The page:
Home Banking & Finance Culinary exchange student charged in money laundering scheme

Culinary exchange student charged in money laundering scheme

SHARE

A culinary exchange student from India who was working in Middletown has been accused of participating in a money laundering scheme that defrauded five people of more than $150,000.

Manish Kalra pleaded not guilty to conspiracy to commit money laundering before U.S. Magistrate Judge Lisa M. Smith on Feb. 12 in federal court in White Plains.

money laundering schemeKalra is depicted as a conduit, in a criminal complaint written by a U.S. Secret Service agent, in which he allegedly accepted stolen money, transferred funds to outside bank accounts and kept a portion for himself.

His associates are not identified in court documents that describe the case as a sensitive, ongoing criminal investigation.

Kalra entered the United States in August under a student exchange program and was working at a Middletown country club. Middletown police detectives interviewed him in late November, after a California sheriff’s department alerted them to a complaint by 74-year-old Palm Desert woman.

Kalra reportedly told the detectives that a week or two after he entered the U.S. another student, in India, told him to open bank accounts to facilitate money transfers.

He opened accounts with Bank of America, Chase, Citizens Bank, Key Bank, M&T Bank, TD Bank and Wells Fargo.

He admitted receiving money into the accounts, according to the complaint, and receiving instructions to send money to a conspirator and “other U.S. citizens.”

In the alleged scheme, someone would offer a computer service or refund, to gain remote access to the victim’s personal computer.

The Palm Desert woman, for instance, told investigators that a man who identified himself as “Arthur” from “Tru Web Technologies” called her and offered to handle her computer maintenance for life, for $1,500.

She issued a check to “Achall Shamkar,” but then became suspicious and notified Bank of America.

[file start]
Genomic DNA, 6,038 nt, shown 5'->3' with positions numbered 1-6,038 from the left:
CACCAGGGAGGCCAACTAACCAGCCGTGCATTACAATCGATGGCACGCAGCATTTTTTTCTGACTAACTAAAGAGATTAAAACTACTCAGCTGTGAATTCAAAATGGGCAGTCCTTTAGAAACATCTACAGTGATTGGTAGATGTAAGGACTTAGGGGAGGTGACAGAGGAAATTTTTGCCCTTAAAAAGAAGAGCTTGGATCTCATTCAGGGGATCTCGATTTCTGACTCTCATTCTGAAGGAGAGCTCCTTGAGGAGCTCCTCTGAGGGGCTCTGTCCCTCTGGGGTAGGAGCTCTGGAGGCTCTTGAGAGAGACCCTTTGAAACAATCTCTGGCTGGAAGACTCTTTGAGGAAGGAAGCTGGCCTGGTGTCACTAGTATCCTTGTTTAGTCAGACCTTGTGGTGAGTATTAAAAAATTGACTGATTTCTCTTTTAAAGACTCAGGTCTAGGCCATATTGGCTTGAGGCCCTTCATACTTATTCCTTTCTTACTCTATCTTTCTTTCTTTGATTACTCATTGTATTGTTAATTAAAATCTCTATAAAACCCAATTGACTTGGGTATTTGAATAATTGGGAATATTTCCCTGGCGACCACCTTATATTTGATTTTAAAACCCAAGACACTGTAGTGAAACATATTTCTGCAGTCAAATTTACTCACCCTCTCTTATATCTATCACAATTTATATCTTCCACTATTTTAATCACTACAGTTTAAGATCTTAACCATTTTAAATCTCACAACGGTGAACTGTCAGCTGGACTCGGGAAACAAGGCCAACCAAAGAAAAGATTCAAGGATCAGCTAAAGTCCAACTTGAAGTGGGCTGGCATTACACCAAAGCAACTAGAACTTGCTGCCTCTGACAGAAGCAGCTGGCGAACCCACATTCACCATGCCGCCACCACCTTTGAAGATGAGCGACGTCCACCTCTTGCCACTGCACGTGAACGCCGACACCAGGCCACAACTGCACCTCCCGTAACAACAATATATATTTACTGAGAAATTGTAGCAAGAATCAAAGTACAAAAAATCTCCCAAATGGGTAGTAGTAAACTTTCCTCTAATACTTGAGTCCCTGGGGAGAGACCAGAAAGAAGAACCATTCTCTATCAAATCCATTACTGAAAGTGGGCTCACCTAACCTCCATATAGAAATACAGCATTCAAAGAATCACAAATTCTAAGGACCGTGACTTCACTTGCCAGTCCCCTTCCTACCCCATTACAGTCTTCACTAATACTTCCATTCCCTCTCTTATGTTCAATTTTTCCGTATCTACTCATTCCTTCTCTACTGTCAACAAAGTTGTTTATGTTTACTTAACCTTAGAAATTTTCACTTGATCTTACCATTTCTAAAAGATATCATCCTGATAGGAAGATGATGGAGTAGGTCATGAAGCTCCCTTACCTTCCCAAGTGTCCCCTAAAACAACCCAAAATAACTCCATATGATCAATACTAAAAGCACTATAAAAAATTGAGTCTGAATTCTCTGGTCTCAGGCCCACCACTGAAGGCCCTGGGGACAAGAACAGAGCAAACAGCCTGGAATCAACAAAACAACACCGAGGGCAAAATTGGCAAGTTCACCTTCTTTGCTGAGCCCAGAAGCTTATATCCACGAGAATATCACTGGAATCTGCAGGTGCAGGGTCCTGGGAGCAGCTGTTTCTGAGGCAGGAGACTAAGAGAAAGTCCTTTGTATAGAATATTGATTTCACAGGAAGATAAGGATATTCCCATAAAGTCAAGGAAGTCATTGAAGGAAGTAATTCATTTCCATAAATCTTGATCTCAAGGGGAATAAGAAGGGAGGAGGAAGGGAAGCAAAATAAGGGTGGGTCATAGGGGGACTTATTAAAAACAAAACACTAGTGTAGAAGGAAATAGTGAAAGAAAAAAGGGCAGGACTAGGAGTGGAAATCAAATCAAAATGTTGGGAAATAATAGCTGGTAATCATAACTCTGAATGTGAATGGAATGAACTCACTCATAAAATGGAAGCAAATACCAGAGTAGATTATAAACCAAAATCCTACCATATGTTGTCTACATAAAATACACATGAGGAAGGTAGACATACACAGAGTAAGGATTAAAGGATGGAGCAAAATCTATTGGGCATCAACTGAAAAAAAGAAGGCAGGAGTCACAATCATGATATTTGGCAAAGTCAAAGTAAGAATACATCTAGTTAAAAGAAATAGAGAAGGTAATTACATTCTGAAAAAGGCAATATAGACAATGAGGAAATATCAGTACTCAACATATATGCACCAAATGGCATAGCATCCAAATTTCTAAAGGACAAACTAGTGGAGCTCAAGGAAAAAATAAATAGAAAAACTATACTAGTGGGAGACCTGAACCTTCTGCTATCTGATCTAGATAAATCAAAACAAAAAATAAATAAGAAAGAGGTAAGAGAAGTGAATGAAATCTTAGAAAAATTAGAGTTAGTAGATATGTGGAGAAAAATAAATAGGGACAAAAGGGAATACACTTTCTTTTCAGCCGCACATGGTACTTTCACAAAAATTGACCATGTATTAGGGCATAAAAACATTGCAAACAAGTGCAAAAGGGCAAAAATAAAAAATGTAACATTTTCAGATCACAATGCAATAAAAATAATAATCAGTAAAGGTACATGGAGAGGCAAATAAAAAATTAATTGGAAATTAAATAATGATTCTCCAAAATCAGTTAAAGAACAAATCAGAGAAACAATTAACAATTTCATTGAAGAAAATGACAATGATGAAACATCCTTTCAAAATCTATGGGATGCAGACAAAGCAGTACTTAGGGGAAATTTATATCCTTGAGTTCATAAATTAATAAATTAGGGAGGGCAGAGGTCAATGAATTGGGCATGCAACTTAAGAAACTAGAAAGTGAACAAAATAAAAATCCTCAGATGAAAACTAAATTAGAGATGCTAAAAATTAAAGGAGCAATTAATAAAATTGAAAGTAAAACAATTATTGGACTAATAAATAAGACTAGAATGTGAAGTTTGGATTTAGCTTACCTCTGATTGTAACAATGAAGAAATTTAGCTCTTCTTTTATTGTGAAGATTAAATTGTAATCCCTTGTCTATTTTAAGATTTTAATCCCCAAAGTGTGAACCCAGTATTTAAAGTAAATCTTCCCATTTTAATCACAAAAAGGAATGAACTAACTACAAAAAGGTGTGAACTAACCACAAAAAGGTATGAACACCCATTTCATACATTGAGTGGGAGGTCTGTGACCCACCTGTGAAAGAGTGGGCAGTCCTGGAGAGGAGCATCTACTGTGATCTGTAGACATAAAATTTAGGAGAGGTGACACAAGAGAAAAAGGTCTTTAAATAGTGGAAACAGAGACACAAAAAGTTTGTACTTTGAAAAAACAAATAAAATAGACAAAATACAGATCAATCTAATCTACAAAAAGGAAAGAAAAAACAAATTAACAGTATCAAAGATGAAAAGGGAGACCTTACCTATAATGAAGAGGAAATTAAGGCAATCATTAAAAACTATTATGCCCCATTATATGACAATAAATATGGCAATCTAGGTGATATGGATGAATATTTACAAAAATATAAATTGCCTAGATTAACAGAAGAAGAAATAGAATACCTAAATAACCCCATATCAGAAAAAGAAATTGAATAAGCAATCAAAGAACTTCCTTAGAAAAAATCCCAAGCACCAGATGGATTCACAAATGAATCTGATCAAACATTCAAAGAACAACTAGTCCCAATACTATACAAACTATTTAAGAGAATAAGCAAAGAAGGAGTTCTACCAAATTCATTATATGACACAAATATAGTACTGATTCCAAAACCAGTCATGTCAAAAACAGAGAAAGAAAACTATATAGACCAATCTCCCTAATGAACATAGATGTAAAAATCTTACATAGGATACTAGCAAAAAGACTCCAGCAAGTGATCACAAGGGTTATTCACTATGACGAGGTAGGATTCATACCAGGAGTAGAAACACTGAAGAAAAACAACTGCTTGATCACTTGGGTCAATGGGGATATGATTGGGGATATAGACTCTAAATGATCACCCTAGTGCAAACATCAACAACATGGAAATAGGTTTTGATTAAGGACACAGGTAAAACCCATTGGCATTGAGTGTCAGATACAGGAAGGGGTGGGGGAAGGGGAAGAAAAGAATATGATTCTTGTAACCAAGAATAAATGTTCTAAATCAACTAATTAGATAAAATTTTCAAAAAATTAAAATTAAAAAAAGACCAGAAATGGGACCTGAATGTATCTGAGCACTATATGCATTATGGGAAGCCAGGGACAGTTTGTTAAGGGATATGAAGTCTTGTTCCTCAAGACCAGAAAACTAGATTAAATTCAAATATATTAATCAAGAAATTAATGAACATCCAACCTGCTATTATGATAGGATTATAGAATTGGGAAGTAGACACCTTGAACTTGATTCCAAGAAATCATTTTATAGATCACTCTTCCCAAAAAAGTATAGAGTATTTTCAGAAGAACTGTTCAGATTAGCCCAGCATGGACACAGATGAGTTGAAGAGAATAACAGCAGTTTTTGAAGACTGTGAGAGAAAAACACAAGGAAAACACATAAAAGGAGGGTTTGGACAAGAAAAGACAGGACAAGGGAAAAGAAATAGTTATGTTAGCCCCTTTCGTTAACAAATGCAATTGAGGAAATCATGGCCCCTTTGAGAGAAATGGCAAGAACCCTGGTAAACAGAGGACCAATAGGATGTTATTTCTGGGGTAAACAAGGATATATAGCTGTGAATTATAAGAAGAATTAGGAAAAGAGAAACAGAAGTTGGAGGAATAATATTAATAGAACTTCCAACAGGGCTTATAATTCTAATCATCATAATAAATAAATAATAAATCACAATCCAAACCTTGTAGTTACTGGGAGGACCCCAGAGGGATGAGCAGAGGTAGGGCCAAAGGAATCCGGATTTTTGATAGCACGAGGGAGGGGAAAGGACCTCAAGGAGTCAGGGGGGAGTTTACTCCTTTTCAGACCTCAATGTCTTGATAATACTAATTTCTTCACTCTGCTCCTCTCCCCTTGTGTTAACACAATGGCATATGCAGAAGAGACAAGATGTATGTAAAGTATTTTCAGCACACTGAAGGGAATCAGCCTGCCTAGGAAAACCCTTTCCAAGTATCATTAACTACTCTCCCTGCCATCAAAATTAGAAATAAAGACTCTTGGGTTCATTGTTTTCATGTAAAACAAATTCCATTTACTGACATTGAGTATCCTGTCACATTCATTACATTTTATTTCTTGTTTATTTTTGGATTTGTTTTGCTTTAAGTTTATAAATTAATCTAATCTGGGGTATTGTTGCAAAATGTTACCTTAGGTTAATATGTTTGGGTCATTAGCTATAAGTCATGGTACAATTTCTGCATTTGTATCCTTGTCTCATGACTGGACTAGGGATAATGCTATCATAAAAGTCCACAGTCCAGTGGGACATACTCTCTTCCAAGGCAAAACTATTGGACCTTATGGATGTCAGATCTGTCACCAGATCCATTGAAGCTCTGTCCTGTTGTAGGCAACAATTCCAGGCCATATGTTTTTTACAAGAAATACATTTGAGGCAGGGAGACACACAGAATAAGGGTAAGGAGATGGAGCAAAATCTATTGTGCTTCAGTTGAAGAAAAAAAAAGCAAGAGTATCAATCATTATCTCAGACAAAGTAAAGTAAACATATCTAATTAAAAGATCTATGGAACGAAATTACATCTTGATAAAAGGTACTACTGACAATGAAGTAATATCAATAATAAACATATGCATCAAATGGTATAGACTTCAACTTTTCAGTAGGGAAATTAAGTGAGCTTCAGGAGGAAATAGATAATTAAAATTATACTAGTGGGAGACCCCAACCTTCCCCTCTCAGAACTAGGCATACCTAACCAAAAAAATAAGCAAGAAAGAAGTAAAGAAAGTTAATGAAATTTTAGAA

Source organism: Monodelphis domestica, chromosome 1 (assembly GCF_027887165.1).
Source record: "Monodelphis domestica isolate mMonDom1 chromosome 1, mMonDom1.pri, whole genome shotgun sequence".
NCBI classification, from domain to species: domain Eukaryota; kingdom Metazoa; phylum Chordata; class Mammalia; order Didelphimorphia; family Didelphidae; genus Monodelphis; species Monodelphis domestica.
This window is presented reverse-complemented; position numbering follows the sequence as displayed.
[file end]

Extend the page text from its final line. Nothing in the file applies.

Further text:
Then she received a call from “Peter” from “Key Bank,” offering to help her get a $1,500 refund. She granted “Peter” remote access to her computer, to process the refund. The caller moved $15,000 from her savings account to her checking account and told her he had accidentally refunded $15,000 instead of $1,500. He persuaded her to wire $13,500 to Kalra, to make up the difference.

As Kalra received funds from the victims, he allegedly transferred money to at least two outside accounts.

A Key Bank financial crimes investigator called Kalra and asked about the source of the funds. He reportedly told the investigator that his uncle had sent money to help extend his stay in America, to help start a food truck business, and to help him when he broke a leg.

When the investigator asked for the uncle’s name, “Kalra acted as if he could no longer hear” the investigator, the complaint states.

The other victims and their losses, according to the complaint, include a 76-year-old Orinda, California man, $46,500; a 64-year-old Sebring, Florida woman, $39,200; a 66-year-old Fort Walton, Florida man, $30,975; and a 87-year-old Baltimore man, $22,900. A 72-year-old Doniphan, Missouri woman wired $10,000 to Kalra, the complaint states, but she reported the circumstances to her banker and got the transaction stopped.

Print Friendly, PDF & Email

LEAVE A REPLY

Please enter your comment!
Please enter your name here